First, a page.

Feeling the pressure. Demi Lovato got real about her stretch marks and opened up about her eating disorder recovery with a candid Instagram post in December 2020.

As fans know, the former Disney Channel star has been outspoken over the years about her ongoing struggle with an eating disorder.

“I used to genuinely believe recovery from an eating disorder wasn’t real. That everyone was faking or secretly relapsing behind closed doors. ‘Surely she throws up here and there,’ ‘she can’t POSSIBLY accept her cellulite’ … those we’re just a few of the things that I used to tell myself growing up,” the songstress shared, alongside photos of her stretch marks. “I’m so grateful that I can honestly say for the first time in my life — my dietitian looked at me and said, ‘This is what eating disorder recovery looks like.’ In honor of my gratitude for the place I’m in today, this was a lil shoot I did by myself in quarantine this summer when I wanted to celebrate my stretch marks instead of being ashamed of them. I started wearing actual glitter paint on my stretch marks to celebrate my body and all of it’s features (whether society views them as good OR bad) My stretch marks aren’t going away so might as well throw a lil glitter on em’ amiright?”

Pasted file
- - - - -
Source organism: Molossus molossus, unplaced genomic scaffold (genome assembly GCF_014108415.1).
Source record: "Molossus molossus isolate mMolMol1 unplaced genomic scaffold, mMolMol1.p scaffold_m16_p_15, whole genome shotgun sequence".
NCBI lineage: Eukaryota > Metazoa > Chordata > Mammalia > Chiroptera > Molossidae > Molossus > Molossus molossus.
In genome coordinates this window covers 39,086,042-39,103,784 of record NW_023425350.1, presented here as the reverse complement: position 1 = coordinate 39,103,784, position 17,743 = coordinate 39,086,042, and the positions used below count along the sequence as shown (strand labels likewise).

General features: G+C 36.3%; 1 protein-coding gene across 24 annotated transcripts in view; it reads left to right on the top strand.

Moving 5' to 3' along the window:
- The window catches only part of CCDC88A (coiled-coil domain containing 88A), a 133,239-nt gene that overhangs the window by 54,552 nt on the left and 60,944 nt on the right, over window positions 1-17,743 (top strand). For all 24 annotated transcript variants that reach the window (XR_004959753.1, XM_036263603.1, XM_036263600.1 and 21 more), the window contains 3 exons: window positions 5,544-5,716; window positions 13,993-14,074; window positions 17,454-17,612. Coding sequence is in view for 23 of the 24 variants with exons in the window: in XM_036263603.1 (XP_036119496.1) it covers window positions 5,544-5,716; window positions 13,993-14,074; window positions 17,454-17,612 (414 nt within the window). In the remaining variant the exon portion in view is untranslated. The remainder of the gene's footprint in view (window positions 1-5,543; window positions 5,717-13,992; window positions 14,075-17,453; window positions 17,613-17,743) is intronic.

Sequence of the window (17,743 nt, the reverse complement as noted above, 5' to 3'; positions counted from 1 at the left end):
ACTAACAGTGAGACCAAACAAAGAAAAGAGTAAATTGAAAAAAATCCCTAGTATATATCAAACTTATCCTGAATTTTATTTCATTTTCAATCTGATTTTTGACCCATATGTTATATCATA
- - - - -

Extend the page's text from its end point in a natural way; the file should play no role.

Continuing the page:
Demi continued, “Also let this be a reminder to anyone who doesn’t think it’s possible: IT ACTUALLY IS. YOU CAN DO IT. I BELIEVE IN YOU. This year was tough … be gentle on yourself if you slip up and remember to get right back on track because you’re WORTH THE MIRACLE OF RECOVERY. I LOVE YOU.”

In the past, several celebrities have opened up about their experiences with such disorders, and they do so in hopes of helping their fans overcome similar issues. Stars like Sadie Robertson, Grayson Dolan, Greyson Chance, Emma Chamberlain, Jessie Paege, Jade Thirlwall, Madelyn Cline, Lana Condor, Camila Mendes, Shane Dawson, Zayn Malik, Jennette McCurdy, Debby Ryan, Hilary Duff and more have gotten real about overcoming a disorder in the past. Scroll through our gallery to see what they’ve said. 

If you or someone you know needs help, please call the National Youth Crisis Hotline at 1-800-448-4663.

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